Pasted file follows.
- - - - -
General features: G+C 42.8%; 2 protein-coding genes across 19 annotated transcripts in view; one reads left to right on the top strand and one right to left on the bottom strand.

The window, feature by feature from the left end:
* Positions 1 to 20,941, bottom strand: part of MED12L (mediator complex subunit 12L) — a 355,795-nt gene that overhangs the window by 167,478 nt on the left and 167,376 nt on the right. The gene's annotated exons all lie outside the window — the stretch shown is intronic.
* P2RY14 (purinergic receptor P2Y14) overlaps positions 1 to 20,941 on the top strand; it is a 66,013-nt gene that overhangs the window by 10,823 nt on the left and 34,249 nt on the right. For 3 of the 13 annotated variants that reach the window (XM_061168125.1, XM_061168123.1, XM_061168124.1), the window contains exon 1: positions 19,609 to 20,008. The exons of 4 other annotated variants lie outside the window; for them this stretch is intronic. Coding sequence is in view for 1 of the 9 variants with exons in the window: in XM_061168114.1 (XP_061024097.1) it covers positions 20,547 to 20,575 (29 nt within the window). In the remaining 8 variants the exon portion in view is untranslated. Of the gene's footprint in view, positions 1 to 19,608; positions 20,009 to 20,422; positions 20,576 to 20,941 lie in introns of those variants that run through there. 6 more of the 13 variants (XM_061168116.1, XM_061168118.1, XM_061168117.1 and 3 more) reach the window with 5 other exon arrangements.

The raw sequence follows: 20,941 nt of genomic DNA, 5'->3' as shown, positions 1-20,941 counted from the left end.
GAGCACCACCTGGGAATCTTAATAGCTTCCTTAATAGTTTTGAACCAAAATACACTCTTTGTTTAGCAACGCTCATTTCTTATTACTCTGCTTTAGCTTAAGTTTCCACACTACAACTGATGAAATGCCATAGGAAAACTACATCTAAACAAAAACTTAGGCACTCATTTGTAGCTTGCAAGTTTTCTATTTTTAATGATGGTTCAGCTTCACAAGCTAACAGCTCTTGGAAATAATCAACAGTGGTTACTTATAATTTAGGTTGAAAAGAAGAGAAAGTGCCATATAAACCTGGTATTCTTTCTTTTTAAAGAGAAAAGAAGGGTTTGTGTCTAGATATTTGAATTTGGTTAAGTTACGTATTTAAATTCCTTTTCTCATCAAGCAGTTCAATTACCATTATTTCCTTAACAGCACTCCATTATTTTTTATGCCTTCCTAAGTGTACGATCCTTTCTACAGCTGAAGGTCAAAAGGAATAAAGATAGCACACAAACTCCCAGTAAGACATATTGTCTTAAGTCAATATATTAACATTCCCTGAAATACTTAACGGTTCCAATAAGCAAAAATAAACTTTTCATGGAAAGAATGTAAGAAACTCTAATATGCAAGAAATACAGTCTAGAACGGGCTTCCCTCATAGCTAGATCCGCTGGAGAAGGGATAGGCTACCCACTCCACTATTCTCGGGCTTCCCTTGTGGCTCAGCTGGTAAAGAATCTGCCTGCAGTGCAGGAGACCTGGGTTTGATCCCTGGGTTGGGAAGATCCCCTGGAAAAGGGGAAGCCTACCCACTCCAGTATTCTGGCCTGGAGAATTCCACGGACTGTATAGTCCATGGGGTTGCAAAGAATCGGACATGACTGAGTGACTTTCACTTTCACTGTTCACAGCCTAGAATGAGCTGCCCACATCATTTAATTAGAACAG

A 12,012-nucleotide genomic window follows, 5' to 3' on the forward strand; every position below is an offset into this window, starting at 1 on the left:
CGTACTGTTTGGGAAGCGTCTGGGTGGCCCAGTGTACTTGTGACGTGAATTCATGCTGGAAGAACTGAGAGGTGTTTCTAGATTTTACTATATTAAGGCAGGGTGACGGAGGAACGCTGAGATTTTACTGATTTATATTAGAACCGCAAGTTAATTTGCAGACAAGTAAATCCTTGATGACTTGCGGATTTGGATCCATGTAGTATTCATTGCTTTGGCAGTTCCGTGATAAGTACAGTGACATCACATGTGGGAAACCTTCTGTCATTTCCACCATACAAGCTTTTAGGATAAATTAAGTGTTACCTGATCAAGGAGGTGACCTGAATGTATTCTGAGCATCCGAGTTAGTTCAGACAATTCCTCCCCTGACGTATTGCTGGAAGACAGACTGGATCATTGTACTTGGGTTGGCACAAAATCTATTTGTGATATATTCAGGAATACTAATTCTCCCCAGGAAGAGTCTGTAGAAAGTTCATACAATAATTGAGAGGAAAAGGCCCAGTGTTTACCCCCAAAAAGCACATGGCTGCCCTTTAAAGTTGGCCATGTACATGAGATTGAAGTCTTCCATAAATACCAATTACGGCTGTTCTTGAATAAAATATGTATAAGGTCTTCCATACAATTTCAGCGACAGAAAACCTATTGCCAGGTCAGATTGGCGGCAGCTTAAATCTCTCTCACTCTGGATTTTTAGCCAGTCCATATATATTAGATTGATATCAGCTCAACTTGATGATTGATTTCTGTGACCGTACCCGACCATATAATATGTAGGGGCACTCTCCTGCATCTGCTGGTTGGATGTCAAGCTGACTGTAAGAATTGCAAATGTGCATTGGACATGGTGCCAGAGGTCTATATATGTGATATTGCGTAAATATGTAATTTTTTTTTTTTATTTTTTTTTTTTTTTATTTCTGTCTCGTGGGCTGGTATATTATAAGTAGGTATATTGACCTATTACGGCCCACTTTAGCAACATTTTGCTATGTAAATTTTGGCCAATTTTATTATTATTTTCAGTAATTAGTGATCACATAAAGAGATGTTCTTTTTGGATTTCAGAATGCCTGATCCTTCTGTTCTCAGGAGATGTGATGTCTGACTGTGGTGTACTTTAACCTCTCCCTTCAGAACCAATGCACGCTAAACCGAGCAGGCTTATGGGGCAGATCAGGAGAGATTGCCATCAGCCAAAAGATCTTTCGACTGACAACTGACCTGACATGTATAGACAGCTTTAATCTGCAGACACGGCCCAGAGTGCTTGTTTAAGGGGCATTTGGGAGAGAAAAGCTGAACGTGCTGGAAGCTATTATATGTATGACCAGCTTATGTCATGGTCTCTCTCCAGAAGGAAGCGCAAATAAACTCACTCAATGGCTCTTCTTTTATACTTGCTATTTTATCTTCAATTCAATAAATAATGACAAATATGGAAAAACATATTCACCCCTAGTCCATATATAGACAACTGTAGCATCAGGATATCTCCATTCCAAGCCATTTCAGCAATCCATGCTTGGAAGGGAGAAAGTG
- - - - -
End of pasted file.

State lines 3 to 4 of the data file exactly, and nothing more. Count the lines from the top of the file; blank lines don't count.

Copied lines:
* Positions 1 to 20,941, bottom strand: part of MED12L (mediator complex subunit 12L) — a 355,795-nt gene that overhangs the window by 167,478 nt on the left and 167,376 nt on the right. The gene's annotated exons all lie outside the window — the stretch shown is intronic.
* P2RY14 (purinergic receptor P2Y14) overlaps positions 1 to 20,941 on the top strand; it is a 66,013-nt gene that overhangs the window by 10,823 nt on the left and 34,249 nt on the right. For 3 of the 13 annotated variants that reach the window (XM_061168125.1, XM_061168123.1, XM_061168124.1), the window contains exon 1: positions 19,609 to 20,008. The exons of 4 other annotated variants lie outside the window; for them this stretch is intronic. Coding sequence is in view for 1 of the 9 variants with exons in the window: in XM_061168114.1 (XP_061024097.1) it covers positions 20,547 to 20,575 (29 nt within the window). In the remaining 8 variants the exon portion in view is untranslated. Of the gene's footprint in view, positions 1 to 19,608; positions 20,009 to 20,422; positions 20,576 to 20,941 lie in introns of those variants that run through there. 6 more of the 13 variants (XM_061168116.1, XM_061168118.1, XM_061168117.1 and 3 more) reach the window with 5 other exon arrangements.